Singing in a western classical music style, particularly in opera, the singer’s voice quite often approaches a very clear, pure musical tone. With the vocal cords roughly capable of vibrating between 60 to 1,100 times per second when singing, we hear a wide range of sound. At times, particularly at high pitches, the voice has only a musical quality and the speech aspect cannot be easily discerned. Think of the diva soprano singing an aria at the top of her range. This style of pure tone singing requires the most regular, most precise positioning and closure of the vocal cords.
By contrast there are popular or folk musicians who may have a very soft quality to their voice. Think of the sexy country or steamy cabaret singer. These particular types of musicians typically hold the back of their vocal cords apart so that air leak is part of the style.
There may be extreme air leak or even irregular vibrations in some genres. The false vocal cords can also be enlisted to vibrate and produce sound. Tuvan throat music or Heavy metal screaming may use these qualities to attract listeners.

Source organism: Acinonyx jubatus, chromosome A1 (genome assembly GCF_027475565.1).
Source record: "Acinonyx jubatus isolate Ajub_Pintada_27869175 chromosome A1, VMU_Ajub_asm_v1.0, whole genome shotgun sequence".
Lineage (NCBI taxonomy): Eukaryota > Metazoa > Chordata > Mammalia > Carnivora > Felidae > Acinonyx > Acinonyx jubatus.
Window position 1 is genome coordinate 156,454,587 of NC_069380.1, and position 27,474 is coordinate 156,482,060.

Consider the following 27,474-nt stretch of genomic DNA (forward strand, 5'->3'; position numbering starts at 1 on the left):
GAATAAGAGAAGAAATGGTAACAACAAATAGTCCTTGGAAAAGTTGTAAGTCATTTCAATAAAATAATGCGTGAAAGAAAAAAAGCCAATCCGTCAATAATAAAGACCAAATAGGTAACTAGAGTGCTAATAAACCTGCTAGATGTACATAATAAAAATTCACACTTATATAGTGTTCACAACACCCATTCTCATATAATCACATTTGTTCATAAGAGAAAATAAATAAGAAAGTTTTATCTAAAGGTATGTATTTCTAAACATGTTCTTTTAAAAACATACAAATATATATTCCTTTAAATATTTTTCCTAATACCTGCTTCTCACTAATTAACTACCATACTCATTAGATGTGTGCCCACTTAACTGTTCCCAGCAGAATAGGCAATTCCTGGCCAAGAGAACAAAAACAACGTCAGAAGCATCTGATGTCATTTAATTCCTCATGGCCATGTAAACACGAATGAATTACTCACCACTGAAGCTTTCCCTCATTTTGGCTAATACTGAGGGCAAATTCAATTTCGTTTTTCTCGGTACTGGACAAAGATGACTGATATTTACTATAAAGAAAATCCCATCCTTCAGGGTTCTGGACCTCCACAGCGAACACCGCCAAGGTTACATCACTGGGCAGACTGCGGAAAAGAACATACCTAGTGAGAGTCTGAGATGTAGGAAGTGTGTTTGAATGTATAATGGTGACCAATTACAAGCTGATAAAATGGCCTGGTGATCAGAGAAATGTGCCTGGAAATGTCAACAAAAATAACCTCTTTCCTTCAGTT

Singing combines voice with speech to varying degrees depending on the style. A rapper could conceivably perform an entire song on a single note, emphasizing the spoken aspect of the music.
In singing, the emphasis on how the vocal cords vibrate generally rises above the words alone. In singing, we wish to do more than just communicate information. Varying the pitch and the volume adds a great deal of emotion. The singer intentionally varies sound production to produce these various tones and different degrees of air leak. These various forms of sound production deviate from the pure opening and closing described in the previous chapter, and when utilized intentionally are not impairments; they are music.